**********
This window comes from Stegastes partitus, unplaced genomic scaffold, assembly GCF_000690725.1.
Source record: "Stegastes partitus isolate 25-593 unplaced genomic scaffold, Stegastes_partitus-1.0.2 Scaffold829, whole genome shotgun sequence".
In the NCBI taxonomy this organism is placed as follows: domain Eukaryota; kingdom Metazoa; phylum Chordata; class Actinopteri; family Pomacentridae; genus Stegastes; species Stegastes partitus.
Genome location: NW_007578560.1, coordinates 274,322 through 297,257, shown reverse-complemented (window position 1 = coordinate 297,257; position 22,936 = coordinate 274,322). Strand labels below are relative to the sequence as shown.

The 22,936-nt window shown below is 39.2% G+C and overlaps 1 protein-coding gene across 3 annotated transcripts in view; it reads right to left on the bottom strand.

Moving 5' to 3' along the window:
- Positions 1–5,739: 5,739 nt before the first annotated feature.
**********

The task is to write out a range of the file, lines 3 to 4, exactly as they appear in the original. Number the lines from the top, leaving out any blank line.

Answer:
In the NCBI taxonomy this organism is placed as follows: domain Eukaryota; kingdom Metazoa; phylum Chordata; class Actinopteri; family Pomacentridae; genus Stegastes; species Stegastes partitus.
Genome location: NW_007578560.1, coordinates 274,322 through 297,257, shown reverse-complemented (window position 1 = coordinate 297,257; position 22,936 = coordinate 274,322). Strand labels below are relative to the sequence as shown.